A U-shaped support member 68 is radially inwardly displaced from cover plate 60. Support member 68 is formed with an outwardly disposed lower flange 69 which is formed with holes for receiving bolts 70. Flange 69 is bolt-mounted to flange 72 of valve seat 71 which, said flange 72 in turn being mated to annular gasket 73 which is interfitted to the top face of wall 9. Bolts 70 and 80 thereby extend downwardly through flange 69, flange 72, gasket 83 and wall 9 and is securely held by means of nuts 74 and 84.
A centrally disposed threaded bore 75 is formed in the top of member 68. A screw bolt 76 with having an extended shank portion 77 is received in bore 75. A compression spring 78, the upper end thereof 78a, is centrally mounted onto shank 77, and the lower end 78b is slidably received in central recess 79 of primary valve seat 90. Valve seat 90 is centrally, radially inwardly disposed from member 68 and comprises a first annular portion and radially inwardly disposed therefrom, and a third annular portion 90c formed with the second annular portion and radially inwardly disposed therefrom. Central recess 79 is formed in the top face of portion 90a for receiving spring 78. An upwardly centrally disposed screw threaded bore 91 is formed in lower portion 90c. The upwardly disposed screw threaded end 92a of valve shaft 92 is rotatably received in bore 91. Shaft or stem 92 is fixedly held in bore 91 by means of set screw 93 transversely disposed thereto and rotatably horizontally received in portion 90c of valve seat 90. Further through openings 95 and 96 are formed in portions 90b and 90c of valve seat 90 to provide auxiliary gas discharge passageways.
Valve stem or shaft 92 depends vertically, centrally downwardly and is formed with a lower flange portion 97 which is bolt-mounted to a mating flange 98 of retractably extensible ram 99 by means of circumfrentially disposed bolts 100 (typical).
A secondary valve seat 101 is mounted on stem 92 below the primary valve seat 90. Seat 101 is radially inwardly disposed from the inner face of U-shaped support member 71. Valve seat 101 comprises a pair of symmetrical, annular, mating flange portions 102 and 103. Annular flanges 102 and 103 are bolt mounted to each other and to stem 92 by means of six bolts 104, 105, 106, only shown in FIG. 3. A set screw 105a assures non-slidable engagement of seat 101 with stem 92.
Support member 71 is formed with a lower central bore which is of greater diameter than the annular-shaped, flangemated sections 102a and 103a of seat 101, but of less diameter than the upper flange portions 102 and 103 of seat 101. A compressible rubber annular seat member 110 is bonded to the top inner face 71a of member 71. Seat member 110 is compressed by the downward force of seat 101, in turn connected to stem 92, upon retraction of stem 92 by hydraulic ram 99.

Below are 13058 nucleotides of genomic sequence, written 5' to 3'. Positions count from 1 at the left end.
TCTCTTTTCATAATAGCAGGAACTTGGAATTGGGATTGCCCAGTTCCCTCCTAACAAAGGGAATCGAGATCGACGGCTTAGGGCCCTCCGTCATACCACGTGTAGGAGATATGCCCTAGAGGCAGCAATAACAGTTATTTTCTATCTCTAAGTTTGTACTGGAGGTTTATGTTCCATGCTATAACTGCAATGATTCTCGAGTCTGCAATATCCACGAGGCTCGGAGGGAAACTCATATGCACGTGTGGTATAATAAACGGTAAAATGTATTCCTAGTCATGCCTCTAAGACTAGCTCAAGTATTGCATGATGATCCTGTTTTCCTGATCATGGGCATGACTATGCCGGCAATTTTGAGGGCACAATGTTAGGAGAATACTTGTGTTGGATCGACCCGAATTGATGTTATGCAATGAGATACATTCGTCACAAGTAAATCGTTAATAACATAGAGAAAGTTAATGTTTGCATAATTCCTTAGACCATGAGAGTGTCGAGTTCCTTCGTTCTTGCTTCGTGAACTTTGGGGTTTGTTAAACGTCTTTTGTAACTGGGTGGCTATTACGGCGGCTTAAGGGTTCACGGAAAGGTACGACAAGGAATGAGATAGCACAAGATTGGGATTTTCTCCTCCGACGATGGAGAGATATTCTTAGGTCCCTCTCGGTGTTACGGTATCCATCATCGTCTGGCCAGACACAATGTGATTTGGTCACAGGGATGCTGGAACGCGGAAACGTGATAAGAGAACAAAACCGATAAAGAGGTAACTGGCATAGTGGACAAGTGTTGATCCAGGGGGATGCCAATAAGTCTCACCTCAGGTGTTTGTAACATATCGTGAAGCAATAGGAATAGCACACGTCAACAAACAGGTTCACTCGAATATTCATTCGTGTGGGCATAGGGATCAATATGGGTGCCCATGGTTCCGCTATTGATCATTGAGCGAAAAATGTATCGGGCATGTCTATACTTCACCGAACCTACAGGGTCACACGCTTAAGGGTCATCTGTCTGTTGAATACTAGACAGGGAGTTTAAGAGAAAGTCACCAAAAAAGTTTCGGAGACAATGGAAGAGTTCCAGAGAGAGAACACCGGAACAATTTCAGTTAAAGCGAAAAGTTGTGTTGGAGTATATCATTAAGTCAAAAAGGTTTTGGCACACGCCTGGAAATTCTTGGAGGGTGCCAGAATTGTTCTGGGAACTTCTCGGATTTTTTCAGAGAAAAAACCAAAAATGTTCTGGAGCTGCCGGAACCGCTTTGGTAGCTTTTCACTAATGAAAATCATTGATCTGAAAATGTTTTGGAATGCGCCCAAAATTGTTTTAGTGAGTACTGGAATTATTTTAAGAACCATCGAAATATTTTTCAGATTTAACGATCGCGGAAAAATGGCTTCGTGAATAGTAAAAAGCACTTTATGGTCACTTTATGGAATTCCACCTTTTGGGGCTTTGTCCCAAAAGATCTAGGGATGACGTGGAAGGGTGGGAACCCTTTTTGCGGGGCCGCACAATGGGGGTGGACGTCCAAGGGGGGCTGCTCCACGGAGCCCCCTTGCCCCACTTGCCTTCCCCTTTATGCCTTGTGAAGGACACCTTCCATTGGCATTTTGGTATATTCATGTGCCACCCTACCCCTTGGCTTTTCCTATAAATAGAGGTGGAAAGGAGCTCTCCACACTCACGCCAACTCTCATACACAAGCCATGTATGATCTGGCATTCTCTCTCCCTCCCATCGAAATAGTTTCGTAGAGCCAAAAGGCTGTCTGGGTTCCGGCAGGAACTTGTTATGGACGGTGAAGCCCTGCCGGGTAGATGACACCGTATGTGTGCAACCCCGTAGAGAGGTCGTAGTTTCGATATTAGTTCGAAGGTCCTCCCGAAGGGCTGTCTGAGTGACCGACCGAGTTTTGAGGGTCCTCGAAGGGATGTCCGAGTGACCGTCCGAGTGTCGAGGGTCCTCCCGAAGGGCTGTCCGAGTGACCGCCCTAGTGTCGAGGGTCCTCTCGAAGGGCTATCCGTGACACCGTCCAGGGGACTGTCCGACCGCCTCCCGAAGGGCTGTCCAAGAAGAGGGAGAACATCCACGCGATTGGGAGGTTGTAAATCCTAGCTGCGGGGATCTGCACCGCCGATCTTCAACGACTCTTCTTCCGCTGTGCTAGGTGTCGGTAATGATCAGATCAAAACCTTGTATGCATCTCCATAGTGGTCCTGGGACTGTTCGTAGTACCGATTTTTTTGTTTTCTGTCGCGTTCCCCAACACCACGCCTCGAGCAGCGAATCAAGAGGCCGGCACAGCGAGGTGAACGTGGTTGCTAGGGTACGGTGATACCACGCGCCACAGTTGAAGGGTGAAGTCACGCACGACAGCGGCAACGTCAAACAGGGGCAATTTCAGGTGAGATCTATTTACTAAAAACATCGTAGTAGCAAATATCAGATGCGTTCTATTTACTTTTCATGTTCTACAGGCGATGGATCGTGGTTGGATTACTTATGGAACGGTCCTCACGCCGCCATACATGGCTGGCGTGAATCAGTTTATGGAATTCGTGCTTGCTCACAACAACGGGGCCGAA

Similarly a second compressible, rubber annular seat member 111 is bonded to the upwardly disposed top face 72b of flange 72 member 71. Seat member 111 is compressed by the downward force of primary seat 90, in turn connected to stem 92 as aforesaid. By this manner of construction both valve seats 90 and 101, simultaneously compressively engage respective seat members 111 and 110 in downwardly moving stem 92 upon retraction of ram 99.
Conversely, extension of ram 99 causes vertically upward movement of stem 92 thereby disengaging seats 90 and 101 from gaskets 111 and 110 respectively forming annular openings. Such disengagement permits gas in the tank to pass through the formed annular openings and outward of the tank through holes 61 (typical), auxilliary gas escape passageways 95 and 96 are formed in primary valve seat 90 and auxilliary gas passageways 120 and 121 are formed in support member 71 to further assist in the discharge of tank gas through the primary valve seat 90.
Referring again specifically to FIGS. 3 and 6, there is shown retractably extensible ram 99 slidably housed in hydraulic cylinder 125. Cylinder 125 is centrally mounted with U-shaped support member 66 by means of four brackets 126, 127, 128 and 129. Each of said brackets is formed with an outer flange member 126a, 127a, 128a and 129a respectively which flange members are bolt-mounted to support member 66. At the inward end of each of the aforesaid brackets is an annular portion 126b, 127b, 128b and 129b terminating in outwardly disposed flange portions 126c, 127c 128c and 129c, respectively. Flange 126c is bolt-mounted with flange 127c, and flange 128c is likewise bolt-mounted to flange 129c. A second U-shaped support member 130 is transversely disposed to first U-shaped support member and is similarly bolt-mounted to the top wall 9 (see FIG. 6). The bottom end of hydraulic cylinder 125 is received in the crossed lower portions of support members 130 and 66.
Hydraulic fluid transmission conduit lines 131 and 132 are connected to cylinder 125 and extend outwardly and downwardly therefrom. Hydraulic lines 131 and 132 pass downwardly through tank 2 and are connected through chamber wall 1 at fittings 135, and 136, respectively, to hydraulic fluid supply means 133 and hydraulic fluid return means 134, respectively (actual connections not shown).